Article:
How an inaccurate Census will impact black and brown communities the hardest
The Census is occurring during an unprecedented worldwide crisis, COVID-19. With only a month into the 2020 Census outreach efforts, the Census Bureau and Get-Out-The-Count community groups and advocates have adapted their traditional face-to-face interactions. Instead of meeting residents through door knocking and neighborhood fairs, efforts have shifted to virtual reminders and phone operations. The 2020 Census is unique in many ways—the biggest change from previous years is that this Census is primarily conducted over the internet. Thus, a "digital divide" challenges outreach to vulnerable populations in which individuals may not be savvy with technology or may lack the devices and equipment altogether may not be reached effectively.
The Census Bureau has even been granted an extension for appropriation numbers to the White House by an additional two weeks. Census operations have an uncertain date for when outreach will return to in-person reminders and intake, due to the pandemic. This risks undercounting vulnerable populations that were hard to count to begin with: children, rural residents, individuals of color, immigrants, homeless, and others.
The state of Illinois hosts many vulnerable populations, has been seeing a population decrease through the years, and may lose up to two seats in Congress. As of April 30, Illinois' household response rate was 59.6% (70.5% in 2010). In comparison to our neighbors, Wisconsin is at 62.1% (73.5% in 2010) and Iowa is at 62.5% (73.0% in 2010). By looking closely at Chicago—where many individuals of color, immigrants, homeless and children live—the city is currently at a household response rate of about 49% (62.4% in 2010).
The communities of color that have been historically harmed by segregation through de jure (by law, such as the Jim Crow laws) and de facto (by fact, such as school districts) are the same communities who are likely to be undercounted and thus negatively impacted through diminished political representation (or the lack thereof) and decreased federal government allocations to services such as healthcare, transportation, and education in their neighborhoods. The south and west sides of Chicago and neighboring suburbs with sizeable low-income, black and immigrant populations are performing at or lower than the city's average (49%) while some more affluent, predominantly white neighborhoods have self-response rates over 70%.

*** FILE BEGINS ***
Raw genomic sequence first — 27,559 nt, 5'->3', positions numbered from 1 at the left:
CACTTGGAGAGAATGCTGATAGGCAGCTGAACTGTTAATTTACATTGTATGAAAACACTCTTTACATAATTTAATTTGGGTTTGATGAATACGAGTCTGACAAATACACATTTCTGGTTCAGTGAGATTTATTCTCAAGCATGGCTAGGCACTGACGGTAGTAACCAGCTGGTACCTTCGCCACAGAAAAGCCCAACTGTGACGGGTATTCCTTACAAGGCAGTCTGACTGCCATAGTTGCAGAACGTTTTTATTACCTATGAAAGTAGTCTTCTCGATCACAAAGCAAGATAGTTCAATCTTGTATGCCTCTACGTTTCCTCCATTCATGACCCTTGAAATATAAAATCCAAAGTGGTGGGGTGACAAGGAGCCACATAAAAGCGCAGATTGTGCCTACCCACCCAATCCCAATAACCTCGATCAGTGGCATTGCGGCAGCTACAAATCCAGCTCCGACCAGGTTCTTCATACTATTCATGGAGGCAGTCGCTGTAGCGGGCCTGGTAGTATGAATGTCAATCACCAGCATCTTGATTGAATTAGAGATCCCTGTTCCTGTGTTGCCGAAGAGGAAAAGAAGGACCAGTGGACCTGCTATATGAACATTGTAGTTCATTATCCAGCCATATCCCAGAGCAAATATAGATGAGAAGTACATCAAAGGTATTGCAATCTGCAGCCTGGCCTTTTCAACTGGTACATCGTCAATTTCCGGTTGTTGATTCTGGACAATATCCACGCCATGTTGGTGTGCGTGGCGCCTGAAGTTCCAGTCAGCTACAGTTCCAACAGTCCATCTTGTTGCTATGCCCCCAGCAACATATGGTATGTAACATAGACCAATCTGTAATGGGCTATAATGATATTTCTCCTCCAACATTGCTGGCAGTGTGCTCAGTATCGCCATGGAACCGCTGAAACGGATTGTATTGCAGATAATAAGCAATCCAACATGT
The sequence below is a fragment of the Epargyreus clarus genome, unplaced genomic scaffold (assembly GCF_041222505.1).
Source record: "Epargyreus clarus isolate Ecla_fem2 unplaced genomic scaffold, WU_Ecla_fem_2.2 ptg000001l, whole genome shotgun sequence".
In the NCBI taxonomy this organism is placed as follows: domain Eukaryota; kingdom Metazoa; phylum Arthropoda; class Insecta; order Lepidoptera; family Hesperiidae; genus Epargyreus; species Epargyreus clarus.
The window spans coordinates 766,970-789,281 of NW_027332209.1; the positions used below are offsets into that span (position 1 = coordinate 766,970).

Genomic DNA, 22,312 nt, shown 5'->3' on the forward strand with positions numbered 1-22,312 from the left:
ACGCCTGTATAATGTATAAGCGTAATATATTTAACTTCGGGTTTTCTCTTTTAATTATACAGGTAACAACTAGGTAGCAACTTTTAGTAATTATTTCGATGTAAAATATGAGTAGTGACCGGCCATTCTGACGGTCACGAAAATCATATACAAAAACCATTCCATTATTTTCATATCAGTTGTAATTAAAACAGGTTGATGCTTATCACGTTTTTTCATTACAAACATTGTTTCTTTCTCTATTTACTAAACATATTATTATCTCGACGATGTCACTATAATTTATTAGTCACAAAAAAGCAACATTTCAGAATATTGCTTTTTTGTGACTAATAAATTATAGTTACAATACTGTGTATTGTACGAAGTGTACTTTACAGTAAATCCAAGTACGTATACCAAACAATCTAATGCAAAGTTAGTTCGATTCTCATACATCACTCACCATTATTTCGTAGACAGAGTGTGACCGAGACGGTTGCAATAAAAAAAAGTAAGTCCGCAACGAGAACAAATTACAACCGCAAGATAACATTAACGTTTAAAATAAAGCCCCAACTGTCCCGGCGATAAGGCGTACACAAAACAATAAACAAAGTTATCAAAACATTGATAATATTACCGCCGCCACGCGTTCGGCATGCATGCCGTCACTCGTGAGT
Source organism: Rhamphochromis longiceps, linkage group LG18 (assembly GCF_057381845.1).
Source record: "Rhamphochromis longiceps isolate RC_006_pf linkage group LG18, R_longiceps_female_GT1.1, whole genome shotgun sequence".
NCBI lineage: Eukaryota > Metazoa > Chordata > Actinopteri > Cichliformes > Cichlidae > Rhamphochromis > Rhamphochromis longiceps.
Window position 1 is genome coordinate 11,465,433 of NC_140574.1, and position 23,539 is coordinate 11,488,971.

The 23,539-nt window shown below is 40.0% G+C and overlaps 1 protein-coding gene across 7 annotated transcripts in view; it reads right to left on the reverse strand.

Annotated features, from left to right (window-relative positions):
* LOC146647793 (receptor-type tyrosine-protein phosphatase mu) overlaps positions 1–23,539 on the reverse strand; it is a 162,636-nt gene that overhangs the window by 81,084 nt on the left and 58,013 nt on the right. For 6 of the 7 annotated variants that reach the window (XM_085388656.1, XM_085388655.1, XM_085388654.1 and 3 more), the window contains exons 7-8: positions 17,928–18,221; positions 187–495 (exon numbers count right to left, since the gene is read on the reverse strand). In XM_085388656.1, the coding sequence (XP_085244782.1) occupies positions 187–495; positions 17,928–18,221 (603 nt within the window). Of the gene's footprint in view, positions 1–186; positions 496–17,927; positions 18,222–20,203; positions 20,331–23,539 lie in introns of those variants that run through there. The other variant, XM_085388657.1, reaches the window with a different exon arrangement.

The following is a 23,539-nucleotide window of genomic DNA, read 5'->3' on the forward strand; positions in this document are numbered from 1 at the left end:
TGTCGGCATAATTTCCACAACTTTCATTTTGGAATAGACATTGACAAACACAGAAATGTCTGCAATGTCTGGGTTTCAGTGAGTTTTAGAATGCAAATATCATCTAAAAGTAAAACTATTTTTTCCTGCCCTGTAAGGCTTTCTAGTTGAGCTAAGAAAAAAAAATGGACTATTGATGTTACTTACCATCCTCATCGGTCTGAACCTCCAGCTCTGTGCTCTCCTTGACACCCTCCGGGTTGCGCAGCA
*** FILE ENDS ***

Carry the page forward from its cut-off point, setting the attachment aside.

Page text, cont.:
See the full map at www.censushardtocountmaps2020.us
An attempt at a complete count under these abnormal circumstances will exacerbate the inequities prior to the COVID-19 outbreak. Similar to COVID-19's impacts on the black and brown communities in Chicago where individuals are more likely to be essential workers and have higher death rates, some inequities of the region can be traced to the Census: who is counted, who has representation, and who has resources. Chicagoland will face many outstanding issues that will be perpetuated with an inaccurate and incomplete Census count. The Census aims to count every individual once and at the right place and can be successful in determining the future for the next 10 years if we all complete the Census today.
To fill out the Census, please visit www.2020census.gov for the short form that will take less than 10 minutes to complete!